In what several members called a historic vote, the Dallas City Council approved a Comprehensive Statement of Support for the LGBT community on Wednesday.
The council voted 13-2 to pass the LGBT equality resolution, with Vonciel Hill and Sheffie Kadane opposed. The resolution doesn’t change or enact specific policies, but authorizes the city manager’s office to pursue several initiatives, including fully equal benefits for LGBT employees, improving the city’s score on a national gay-rights index, and lobbying for pro-equality state and federal legislation.
“This is a historic day for Dallas — for equality, civil rights, inclusion,” said Councilman Jerry Allen, who chairs the committee that has worked on the resolution over the last three months.
Three council members — Adam Medrano, Scott Griggs and Philip Kingston — wore “NOH8” T-shirts during Wednesday’s meeting to mark the occasion.
Medrano, who chairs the city’s LGBT Task Force, made the motion to approve the resolution.
Mayor Pro Tem Tennell Atkins expressed support for the measure but chided city staff for introducing the resolution just minutes before a committee meeting two weeks ago.
“Never blindside me against by putting a piece of paper in front of my face minutes before I vote,” Atkins said. “It’s disrespectful.”
Kingston thanked Allen, who agreed to take up LGBT issues in the committee after a showdown at City Hall over another LGBT equality resolution last year. Griggs, who authored the unsuccessful 2013 resolution, thanked the LGBT Task Force for its patience and perseverance.
“This is wonderful, landmark day for the city of Dallas,” Griggs said.
Councilman Dwaine Caraway also alluded to the controversy over last year’s LGBT equality resolution — when several activists stood up and turned their backs on him in council chambers.
“I was trying to encourage you all to go and regroup and come back,” Caraway told those who attended Wednesday’s meeting. “Look at where we are today. … You guys stayed the course, and I’m going to be supportive of this.”
Councilwoman Carolyn Davis said: “I will be supporting this victory today for the community. I think this is the right thing to do.”
Kadane, meanwhile, said he believes the LGBT equality resolution itself is discriminatory.
“You’re bringing out and you’re considering one group only, and everybody in this city ought to be able to have these same rights,” Kadane said prior to the vote. “If two brothers are living together, they should have the same rights as the GLBT community.”
Councilwoman Hill didn’t comment before voting against the measure.
After the vote, Mayor Mike Rawlings thanked the LGBT community for “making the city better.”
“There’s not a better community in the city of Dallas than the LGBT community,” Rawlings said.
Rawlings has come under fire from LGBT advocates for refusing to sign a pledge in support of same-sex marriage two years ago — and for blocking consideration of an LGBT equality resolution last year. Two weeks ago, he delayed consideration of the current resolution so the council could discuss unspecified legal concerns in executive session, prompting fears that members would try to water down the measure.
But those fears didn’t materialize, as the council approved the resolution virtually unchanged from when it cleared a committee two weeks ago.
Prior to the vote, several LGBT advocates again addressed the council.
Resource Center’s Rafael McDonnell said although the process hasn’t been perfect, the resolution is good.
“It’s a roadmap that’s going to be beneficial to the LGBT citizens of Dallas,” McDonnell said. “It is going to be a model for other cities around this country to follow in their quest for equality.”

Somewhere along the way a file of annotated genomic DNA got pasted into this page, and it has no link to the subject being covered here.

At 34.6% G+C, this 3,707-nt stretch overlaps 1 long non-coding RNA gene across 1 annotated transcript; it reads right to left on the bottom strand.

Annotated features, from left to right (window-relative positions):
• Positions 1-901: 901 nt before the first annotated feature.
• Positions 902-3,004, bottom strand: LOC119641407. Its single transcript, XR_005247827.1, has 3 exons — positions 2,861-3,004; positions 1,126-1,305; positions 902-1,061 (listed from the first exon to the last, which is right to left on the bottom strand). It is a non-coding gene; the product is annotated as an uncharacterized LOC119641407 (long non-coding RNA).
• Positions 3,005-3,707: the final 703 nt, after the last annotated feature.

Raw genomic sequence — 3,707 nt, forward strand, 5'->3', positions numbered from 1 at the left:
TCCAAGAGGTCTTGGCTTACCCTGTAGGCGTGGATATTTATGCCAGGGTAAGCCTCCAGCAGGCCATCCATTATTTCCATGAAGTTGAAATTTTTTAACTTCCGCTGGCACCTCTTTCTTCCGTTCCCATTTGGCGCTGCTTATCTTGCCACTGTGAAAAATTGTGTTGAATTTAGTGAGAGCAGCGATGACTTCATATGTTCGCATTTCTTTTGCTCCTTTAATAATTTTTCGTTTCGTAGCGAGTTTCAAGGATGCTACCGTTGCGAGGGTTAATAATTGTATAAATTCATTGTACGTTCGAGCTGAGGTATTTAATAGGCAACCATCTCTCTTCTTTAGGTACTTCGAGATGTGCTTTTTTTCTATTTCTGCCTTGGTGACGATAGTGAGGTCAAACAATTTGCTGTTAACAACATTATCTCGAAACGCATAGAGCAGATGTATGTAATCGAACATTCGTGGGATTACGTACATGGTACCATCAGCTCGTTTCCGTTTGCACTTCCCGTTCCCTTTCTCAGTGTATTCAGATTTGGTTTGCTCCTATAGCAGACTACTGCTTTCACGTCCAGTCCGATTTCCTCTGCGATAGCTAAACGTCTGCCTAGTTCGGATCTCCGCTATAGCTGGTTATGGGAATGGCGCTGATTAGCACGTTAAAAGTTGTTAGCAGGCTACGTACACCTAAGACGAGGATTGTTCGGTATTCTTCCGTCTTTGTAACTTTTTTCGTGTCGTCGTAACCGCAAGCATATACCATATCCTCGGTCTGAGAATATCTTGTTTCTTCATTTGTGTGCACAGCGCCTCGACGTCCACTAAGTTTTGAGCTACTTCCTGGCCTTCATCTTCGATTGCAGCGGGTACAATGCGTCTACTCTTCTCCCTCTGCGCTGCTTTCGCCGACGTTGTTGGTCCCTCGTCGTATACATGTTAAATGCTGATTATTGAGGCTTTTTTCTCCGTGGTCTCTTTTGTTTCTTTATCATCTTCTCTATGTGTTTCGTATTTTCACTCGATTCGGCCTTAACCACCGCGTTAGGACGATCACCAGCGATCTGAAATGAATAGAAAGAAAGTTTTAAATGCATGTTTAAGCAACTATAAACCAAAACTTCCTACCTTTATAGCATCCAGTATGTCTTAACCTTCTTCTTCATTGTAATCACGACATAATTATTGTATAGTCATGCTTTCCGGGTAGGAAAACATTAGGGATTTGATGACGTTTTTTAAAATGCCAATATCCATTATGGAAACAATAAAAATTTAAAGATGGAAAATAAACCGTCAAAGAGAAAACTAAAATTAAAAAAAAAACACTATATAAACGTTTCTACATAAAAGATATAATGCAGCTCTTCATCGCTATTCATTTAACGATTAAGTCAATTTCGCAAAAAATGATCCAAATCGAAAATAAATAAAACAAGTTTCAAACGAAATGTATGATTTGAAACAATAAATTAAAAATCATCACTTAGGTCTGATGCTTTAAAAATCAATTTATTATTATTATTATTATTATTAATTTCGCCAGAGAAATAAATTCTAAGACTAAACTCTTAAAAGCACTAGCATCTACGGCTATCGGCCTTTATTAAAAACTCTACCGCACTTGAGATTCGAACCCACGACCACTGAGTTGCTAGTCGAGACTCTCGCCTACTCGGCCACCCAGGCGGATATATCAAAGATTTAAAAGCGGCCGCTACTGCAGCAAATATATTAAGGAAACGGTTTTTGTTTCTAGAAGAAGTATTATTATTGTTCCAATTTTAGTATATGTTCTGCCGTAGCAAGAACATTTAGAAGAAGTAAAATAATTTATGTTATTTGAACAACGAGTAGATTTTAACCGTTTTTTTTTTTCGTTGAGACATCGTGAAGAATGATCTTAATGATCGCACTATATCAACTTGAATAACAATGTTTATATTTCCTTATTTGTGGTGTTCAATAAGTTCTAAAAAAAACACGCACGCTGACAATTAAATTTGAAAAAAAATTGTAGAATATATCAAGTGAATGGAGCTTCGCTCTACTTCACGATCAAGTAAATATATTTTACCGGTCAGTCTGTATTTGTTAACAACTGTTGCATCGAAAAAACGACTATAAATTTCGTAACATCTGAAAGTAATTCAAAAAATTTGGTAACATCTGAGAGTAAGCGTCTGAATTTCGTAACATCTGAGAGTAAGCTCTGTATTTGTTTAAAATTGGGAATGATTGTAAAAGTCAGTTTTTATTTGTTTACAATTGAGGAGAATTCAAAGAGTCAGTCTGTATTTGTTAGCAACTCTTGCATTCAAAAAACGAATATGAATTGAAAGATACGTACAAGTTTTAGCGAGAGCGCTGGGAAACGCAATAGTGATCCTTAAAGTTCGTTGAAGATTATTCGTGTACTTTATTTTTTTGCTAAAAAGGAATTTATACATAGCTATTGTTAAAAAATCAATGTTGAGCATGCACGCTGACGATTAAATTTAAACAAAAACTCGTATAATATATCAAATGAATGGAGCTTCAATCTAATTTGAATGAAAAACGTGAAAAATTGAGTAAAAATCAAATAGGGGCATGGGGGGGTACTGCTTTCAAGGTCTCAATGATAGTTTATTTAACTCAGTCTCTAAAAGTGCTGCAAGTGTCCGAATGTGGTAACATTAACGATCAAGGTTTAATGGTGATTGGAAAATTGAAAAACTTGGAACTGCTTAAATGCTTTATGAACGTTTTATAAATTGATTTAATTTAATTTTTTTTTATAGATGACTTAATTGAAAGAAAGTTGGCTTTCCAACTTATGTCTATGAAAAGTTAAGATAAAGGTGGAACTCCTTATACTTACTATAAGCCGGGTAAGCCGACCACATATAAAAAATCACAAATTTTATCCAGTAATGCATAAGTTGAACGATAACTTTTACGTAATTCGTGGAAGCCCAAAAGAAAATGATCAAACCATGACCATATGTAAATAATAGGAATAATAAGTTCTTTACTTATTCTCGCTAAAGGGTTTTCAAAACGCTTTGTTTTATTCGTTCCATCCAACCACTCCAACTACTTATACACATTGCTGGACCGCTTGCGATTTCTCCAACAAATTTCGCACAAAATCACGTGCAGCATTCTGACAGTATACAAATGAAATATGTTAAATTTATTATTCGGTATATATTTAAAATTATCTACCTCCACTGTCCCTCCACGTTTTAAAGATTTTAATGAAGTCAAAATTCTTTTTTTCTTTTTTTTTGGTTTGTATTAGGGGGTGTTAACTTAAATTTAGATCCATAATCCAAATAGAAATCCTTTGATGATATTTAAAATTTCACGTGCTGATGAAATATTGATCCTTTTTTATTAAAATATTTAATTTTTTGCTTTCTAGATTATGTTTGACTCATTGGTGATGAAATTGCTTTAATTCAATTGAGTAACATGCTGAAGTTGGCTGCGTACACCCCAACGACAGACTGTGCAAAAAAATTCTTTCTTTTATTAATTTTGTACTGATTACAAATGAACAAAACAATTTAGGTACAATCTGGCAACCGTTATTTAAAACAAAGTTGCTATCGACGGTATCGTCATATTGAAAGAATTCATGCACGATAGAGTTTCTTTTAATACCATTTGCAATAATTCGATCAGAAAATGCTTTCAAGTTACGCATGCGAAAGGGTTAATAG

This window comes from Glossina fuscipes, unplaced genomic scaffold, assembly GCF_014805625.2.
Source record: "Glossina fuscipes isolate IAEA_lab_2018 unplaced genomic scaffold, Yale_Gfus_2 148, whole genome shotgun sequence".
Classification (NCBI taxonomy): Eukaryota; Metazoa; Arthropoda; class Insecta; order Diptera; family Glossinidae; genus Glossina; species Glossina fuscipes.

Former Councilwoman Veletta Lill, a staunch LGBT ally, recalled being on the council when it passed a citywide nondiscrimination ordinance in 2002 and added domestic partner benefits in 2004. But Lill acknowledged that Dallas has fallen behind on LGBT issues since.
“Democracy, like a great garden, needs constant tending,” she said. “Times change, and occasionally things get overlooked.”
Activist Laura McFerrin, a longtime Dallas resident and small business owner, said she was speaking on behalf of her partner and their 3-year-old son.
“All of us pay our taxes. We create jobs in Dallas, and this is our home,” McFerrin said. “This is an important moment for you, Mr. Mayor, for all of you.”
David Mack Henderson, president of Fairness Fort Worth, told the council that Cowtown has gained a competitive advantage over Dallas by enacting several LGBT initiatives in the wake of the Rainbow Lounge raid.
“If Dallas can’t do the same, it’s going to be Christmas in Fort Worth for the foreseeable future,” Henderson said.
Henderson’s comments garnered a response from Councilman Allen after the vote.
“Fort Worth, be watching us at the end of the day,” Allen said. “I applaud Fort Worth on being out front, but at the end of the day, we will use their flashlight and we will shine it brighter.”
The LGBT equality resolution states that “the City of Dallas is in full favor of equal rights for lesbian, gay, bisexual, and transgender (LGBT) employees of the city of Dallas, citizens within the city of Dallas, and visitors to the city of Dallas.”
The resolution goes on to direct the city manager to address disparate treatment of LGBT employees under the city’s pension plans, human resources policies and ordinances, and health care plan. It also directs staff to take action to improve the city’s ranking on the Human Rights Campaign’s Municipal Equality Index, and says the city’s legislative efforts will support measures that further equality and prevent discrimination against LGBT people.
The city manager will report quarterly to the Budget, Finance & Audit committee on progress related to the resolution, and specific policy changes must come before the City Council or other governing bodies for approval.
The full text of the resolution is below.